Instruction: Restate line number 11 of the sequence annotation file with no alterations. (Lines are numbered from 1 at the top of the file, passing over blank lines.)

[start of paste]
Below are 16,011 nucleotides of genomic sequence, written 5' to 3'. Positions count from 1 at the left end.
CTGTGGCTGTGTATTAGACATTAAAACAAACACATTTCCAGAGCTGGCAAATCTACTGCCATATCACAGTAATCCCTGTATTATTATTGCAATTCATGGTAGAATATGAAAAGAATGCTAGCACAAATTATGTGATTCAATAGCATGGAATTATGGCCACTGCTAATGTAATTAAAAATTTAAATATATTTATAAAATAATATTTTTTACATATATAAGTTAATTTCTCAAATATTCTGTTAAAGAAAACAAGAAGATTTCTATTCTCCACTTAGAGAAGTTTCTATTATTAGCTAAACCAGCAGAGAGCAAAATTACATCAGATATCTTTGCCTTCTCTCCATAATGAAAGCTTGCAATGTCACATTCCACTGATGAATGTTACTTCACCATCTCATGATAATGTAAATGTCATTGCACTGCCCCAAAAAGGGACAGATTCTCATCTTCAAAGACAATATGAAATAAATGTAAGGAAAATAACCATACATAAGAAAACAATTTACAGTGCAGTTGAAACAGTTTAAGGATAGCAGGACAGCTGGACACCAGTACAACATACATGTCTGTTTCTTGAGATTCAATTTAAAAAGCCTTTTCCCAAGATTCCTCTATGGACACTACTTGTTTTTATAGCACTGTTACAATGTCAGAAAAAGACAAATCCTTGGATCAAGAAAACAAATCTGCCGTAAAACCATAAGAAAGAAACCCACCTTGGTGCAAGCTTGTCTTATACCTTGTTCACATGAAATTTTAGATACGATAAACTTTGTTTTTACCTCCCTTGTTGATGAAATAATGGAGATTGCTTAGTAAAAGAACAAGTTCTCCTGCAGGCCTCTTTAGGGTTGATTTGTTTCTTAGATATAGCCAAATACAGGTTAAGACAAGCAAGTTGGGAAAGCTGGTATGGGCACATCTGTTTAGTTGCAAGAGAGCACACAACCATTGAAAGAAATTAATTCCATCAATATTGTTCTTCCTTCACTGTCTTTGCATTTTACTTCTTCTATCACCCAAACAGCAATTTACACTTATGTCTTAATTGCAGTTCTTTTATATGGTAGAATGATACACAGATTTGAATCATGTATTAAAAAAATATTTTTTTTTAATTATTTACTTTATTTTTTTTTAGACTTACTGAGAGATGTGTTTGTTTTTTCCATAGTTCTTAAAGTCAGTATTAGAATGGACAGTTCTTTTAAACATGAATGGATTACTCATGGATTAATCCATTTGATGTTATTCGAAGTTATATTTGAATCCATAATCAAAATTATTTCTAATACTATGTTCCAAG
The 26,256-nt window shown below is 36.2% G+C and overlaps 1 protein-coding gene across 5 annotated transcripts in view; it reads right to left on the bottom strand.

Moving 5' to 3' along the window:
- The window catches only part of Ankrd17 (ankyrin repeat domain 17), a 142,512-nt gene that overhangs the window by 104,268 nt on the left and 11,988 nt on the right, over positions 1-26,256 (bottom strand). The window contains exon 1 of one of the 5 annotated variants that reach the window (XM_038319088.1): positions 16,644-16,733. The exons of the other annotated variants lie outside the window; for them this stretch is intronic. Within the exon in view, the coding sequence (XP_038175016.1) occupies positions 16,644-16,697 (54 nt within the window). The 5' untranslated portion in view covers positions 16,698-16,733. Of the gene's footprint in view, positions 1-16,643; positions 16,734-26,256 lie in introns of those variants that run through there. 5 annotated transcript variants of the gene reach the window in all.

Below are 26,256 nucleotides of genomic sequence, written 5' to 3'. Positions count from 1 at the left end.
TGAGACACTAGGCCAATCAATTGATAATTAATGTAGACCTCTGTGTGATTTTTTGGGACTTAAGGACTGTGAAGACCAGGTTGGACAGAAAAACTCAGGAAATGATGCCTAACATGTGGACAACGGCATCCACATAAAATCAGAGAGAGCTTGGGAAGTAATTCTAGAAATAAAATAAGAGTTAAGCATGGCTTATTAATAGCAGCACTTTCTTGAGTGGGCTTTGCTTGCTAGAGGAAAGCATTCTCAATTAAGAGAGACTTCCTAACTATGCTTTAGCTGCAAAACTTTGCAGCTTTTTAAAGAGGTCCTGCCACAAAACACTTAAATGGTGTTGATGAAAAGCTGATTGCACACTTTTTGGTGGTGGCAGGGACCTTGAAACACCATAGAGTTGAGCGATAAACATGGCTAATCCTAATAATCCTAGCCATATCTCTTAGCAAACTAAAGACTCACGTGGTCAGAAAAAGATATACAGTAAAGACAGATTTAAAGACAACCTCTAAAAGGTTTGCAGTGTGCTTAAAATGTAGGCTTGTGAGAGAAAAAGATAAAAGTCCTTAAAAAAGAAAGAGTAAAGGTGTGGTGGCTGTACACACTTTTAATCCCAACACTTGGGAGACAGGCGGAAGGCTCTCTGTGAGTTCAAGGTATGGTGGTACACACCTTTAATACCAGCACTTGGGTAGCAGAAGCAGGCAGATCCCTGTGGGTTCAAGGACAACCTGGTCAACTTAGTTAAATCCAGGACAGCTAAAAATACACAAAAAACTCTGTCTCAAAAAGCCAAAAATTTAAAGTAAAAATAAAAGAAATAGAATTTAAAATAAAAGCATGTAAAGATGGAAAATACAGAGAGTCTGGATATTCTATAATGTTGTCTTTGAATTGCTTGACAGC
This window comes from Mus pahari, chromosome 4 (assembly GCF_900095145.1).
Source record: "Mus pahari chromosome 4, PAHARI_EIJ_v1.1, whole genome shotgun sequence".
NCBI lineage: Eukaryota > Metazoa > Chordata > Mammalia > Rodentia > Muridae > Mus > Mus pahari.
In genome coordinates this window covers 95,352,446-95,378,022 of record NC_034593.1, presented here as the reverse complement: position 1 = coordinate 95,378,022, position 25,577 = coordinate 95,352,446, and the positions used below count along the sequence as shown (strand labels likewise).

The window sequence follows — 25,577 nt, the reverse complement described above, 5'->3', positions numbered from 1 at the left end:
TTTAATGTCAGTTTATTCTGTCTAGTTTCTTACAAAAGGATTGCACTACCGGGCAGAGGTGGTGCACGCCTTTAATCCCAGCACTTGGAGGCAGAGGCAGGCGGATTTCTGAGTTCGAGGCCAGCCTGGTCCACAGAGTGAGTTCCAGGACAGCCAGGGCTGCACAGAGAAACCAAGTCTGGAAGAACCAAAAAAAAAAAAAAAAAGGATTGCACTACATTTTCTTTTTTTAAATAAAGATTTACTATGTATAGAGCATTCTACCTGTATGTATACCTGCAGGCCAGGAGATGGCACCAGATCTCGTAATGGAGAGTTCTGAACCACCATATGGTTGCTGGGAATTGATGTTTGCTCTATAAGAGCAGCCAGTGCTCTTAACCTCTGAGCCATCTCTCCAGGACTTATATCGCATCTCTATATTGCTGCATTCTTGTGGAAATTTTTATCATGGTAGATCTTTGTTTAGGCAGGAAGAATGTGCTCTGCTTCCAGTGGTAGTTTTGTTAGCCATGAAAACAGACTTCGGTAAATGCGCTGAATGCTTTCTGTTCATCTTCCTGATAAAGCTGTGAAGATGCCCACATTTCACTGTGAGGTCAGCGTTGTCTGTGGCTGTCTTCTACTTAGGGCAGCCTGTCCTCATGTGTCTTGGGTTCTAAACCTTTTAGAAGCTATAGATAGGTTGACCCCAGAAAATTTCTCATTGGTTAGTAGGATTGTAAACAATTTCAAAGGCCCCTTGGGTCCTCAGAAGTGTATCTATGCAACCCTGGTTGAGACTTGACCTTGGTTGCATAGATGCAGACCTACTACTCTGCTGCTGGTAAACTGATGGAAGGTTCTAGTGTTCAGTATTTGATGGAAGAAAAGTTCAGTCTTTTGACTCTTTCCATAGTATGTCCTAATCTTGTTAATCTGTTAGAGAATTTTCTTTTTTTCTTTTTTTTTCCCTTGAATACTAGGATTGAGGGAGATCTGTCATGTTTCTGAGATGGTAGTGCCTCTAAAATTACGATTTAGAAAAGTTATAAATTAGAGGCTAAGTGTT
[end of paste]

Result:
In genome coordinates this window covers 95,352,446-95,378,022 of record NC_034593.1, presented here as the reverse complement: position 1 = coordinate 95,378,022, position 25,577 = coordinate 95,352,446, and the positions used below count along the sequence as shown (strand labels likewise).